The aim of this study was to investigate the effectiveness of customised safety interventions in improving the safety cultures of both clinical and non-clinical hospital staff. This was assessed using the Safety Attitude Questionnaire-Chinese at baseline, 2 years and 4 years after the implementation of safety interventions with a high response rate ranging from 80.5% to 87.2% and excellent internal consistency (Cronbach’s alpha=0.93). The baseline survey revealed a relatively low positive attitude response in the Safety Climate (SC) domain. Both SC and Working Conditions (WC) domains were shown to have increased positive attitude responses in the second survey, while only the Management Perception domain had gained 3.8% in the last survey. In addition, safety dimensions related to collaboration with doctors and service delays due to communication breakdown were significantly improved after customised intervention was applied. Safety dimensions related to safety training, reporting and safety awareness had a high positive response in the initial survey; however, the effect was difficult to sustain subsequently. Multilevel analysis further illustrated that non-clinical staff were shown to have a more positive attitude than clinical staff, while female staff had a higher positive attitude percentage in job satisfaction than male staff. The results showed some improvements in various safety domains and dimensions, but also revealed inconsistent changes in subsequent surveys. The change in positive safety culture over the years and its sustainability need to be further explored. It is suggested that hospital management should continuously monitor and evaluate their strategies while delivering multifaceted interventions to be more specifically focused and to motivate staff to be enthusiastic in sustaining patient safety culture.
- healthcare quality improvement
- health policy
- patient safety
- safety culture
Data availability statement
All data relevant to the study are included in the article or uploaded as online supplemental information.
This is an open access article distributed in accordance with the Creative Commons Attribution Non Commercial (CC BY-NC 4.0) license, which permits others to distribute, remix, adapt, build upon this work non-commercially, and license their derivative works on different terms, provided the original work is properly cited, appropriate credit is given, any changes made indicated, and the use is non-commercial. See: http://creativecommons.org/licenses/by-nc/4.0/.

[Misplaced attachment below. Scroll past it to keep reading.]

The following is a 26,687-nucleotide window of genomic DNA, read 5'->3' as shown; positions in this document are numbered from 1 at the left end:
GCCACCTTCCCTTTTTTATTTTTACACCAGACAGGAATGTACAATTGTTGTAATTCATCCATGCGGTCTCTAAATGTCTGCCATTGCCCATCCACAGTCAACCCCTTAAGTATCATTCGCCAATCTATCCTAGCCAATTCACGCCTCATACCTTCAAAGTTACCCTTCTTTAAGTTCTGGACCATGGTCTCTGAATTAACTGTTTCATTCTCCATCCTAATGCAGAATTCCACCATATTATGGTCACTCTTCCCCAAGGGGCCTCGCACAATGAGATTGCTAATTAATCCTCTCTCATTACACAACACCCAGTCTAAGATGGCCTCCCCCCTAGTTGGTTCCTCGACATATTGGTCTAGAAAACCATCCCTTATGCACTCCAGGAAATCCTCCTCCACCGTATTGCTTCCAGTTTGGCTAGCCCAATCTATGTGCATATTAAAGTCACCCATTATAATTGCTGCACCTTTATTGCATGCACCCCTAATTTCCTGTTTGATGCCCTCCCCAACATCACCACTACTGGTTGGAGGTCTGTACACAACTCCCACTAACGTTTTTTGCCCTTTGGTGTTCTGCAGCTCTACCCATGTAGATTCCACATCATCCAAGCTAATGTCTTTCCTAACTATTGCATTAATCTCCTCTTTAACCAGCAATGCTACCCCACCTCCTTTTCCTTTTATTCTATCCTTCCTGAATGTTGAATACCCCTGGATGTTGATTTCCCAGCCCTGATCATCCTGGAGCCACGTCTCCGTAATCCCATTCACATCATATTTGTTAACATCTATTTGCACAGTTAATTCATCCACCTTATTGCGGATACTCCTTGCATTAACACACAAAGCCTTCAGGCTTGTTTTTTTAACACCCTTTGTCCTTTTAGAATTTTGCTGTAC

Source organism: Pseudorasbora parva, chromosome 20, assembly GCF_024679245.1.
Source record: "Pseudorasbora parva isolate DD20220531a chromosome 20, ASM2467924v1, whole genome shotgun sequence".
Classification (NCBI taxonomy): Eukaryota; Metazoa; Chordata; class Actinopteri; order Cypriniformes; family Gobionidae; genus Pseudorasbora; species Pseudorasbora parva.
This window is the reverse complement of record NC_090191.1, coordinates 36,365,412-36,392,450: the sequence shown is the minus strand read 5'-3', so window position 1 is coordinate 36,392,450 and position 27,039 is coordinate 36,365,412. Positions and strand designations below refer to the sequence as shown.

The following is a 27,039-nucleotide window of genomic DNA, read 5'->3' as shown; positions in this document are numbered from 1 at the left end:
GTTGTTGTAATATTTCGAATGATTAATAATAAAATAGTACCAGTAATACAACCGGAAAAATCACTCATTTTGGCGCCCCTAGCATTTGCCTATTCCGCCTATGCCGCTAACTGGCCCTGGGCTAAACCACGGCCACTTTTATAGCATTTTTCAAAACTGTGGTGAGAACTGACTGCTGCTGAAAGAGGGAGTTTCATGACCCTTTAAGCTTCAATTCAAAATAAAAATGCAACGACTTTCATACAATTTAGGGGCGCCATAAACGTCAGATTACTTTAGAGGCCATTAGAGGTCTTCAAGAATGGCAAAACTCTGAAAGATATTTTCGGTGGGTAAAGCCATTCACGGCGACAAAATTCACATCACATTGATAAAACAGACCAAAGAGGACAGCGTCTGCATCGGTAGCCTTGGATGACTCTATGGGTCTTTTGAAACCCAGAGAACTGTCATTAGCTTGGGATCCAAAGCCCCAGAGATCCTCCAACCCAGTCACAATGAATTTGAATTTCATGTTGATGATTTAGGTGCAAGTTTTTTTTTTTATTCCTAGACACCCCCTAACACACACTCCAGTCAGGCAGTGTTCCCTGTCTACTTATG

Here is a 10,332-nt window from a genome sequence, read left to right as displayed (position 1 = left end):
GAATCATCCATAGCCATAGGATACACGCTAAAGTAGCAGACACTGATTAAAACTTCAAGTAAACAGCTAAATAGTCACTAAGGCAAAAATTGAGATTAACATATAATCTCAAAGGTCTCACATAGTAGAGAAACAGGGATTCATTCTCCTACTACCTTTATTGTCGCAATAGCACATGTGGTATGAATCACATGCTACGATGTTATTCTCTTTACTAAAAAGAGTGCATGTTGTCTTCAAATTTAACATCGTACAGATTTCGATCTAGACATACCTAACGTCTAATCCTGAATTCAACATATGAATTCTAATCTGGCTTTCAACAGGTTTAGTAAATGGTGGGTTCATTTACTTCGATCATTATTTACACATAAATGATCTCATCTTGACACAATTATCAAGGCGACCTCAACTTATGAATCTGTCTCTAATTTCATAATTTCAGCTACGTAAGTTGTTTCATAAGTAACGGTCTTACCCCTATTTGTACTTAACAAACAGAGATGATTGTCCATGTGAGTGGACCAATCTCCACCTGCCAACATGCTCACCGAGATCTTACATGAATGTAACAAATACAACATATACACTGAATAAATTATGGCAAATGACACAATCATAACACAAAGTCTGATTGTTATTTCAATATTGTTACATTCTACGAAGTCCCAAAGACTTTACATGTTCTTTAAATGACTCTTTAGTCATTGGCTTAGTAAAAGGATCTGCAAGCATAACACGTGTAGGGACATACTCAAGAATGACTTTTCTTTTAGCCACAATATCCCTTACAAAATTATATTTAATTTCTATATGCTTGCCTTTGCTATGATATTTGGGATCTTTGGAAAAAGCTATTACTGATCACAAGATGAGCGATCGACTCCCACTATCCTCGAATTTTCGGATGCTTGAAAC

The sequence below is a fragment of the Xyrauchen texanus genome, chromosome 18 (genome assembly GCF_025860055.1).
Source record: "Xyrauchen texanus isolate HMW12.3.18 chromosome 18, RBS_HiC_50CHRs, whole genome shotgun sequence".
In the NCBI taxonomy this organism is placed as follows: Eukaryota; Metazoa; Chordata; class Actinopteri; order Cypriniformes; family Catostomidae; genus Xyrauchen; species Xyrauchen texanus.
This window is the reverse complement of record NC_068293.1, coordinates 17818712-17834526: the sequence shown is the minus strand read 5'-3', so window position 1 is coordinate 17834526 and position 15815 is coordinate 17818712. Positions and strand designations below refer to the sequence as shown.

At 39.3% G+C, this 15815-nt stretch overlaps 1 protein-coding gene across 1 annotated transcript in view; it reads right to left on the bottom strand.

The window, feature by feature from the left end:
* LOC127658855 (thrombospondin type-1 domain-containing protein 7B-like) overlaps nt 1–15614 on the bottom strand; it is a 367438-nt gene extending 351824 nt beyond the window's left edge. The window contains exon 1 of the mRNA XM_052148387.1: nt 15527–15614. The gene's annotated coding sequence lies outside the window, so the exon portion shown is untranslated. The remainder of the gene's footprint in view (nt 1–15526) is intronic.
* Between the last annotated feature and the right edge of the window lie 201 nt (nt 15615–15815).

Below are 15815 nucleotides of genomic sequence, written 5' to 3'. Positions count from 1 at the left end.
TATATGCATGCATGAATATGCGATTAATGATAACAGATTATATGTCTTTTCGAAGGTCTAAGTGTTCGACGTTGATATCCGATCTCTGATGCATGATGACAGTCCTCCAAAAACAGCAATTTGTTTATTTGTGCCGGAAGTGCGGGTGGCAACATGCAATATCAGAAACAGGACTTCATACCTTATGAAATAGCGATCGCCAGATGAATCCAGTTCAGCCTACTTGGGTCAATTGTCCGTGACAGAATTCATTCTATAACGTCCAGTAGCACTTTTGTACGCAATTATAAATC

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Safety culture1,2 is the product of individual and group values, attitudes, competencies and patterns of behaviour that determine commitment to organisations’ health and safety programmes and practices.3 4 ‘Safety climate’ refers more specifically employees’ perceptions of practices, policies and routines related to organisational safety culture.5 6 Poor hospital safety culture leads to negative impacts on clinician behaviours and safety processes,6–8 reduced patient safety,9 increased medical errors10 and under-reporting of errors,11 thereby increasing mortality rate.1 12 13 Improved patient safety culture is significantly associated with decreased adverse event rates, reduced mortality rates and increased family and patient satisfaction.7
Studies have elaborated contributing factors for consolidation of safety culture in the hospital environment.14 15 A participatory management approach, and commitment from all workers are critical.14 Teamwork with interaction and transparency, professional appreciation, management support, protocol implementation, job satisfaction and working conditions also help in building a positive safety culture.14 Multilateral approaches to enabling a safety culture are needed.15–19 Additionally, hospital management should determine needs, initiatives and programmes to minimise clinical risks, conduct continuous assessment of safety culture, and make consistent use of surveys to identify problems.20 Moreover, a lasting safety culture requires continuous work that engages board members, develops leaders throughout the organisation, ensures a just culture and builds trust, respect and inclusion, allowing staff and patients to feel comfortable to voice their safety concerns.21
Views of safety culture vary among health professional groups.22 Health managers reported more positively on patient safety culture compared to nurses and allied health professionals, who in turn were more positive in their views than doctors. All groups reported a more positive view of individual ward safety culture than of overall hospital safety culture. Therefore, it is challenging to identify proven strategies and tactics to pursue safety culture, as views vary among hospital settings, patient types and infrastructure.23 Organisations should integrate learning activities that refine and reinforce processes such as continuous monitoring, reflection and feedback on safety outcomes.24–26
Safety cultural assessments provide valuable insight into leadership and staff perceptions and allow the identification of strengths and weaknesses of an organisation’s safety culture1 4 that require interventions.27–29 Combining cultural assessment questionnaire and cultural safety interventions can improve incident reporting and raises safety awareness.30 Available tools31 such as the Patient Safety Climate in Healthcare Organisations survey (PSCHO)32 emphasise leadership assessment, while others, such as the Safety Attitude Questionnaire (SAQ),24 focus on individual staff characteristics and perceptions; these tools vary in psychometric and methodological strength.1 31–39. Most previous studies focused on senior clinical and administrative leaders40 and other specific staff groups22 41 42 This study assessed the impact of interventions on four staff-related themes: (1) leadership commitment; (2) promotion of a culture of trust, reporting and learning; (3) teamwork and communication establishment and (4) creation of a supportive organisational environment for safety culture for all working staff. It was hypothesised that customised multifaceted interventions and safety surveys would enhance and consolidate safety culture.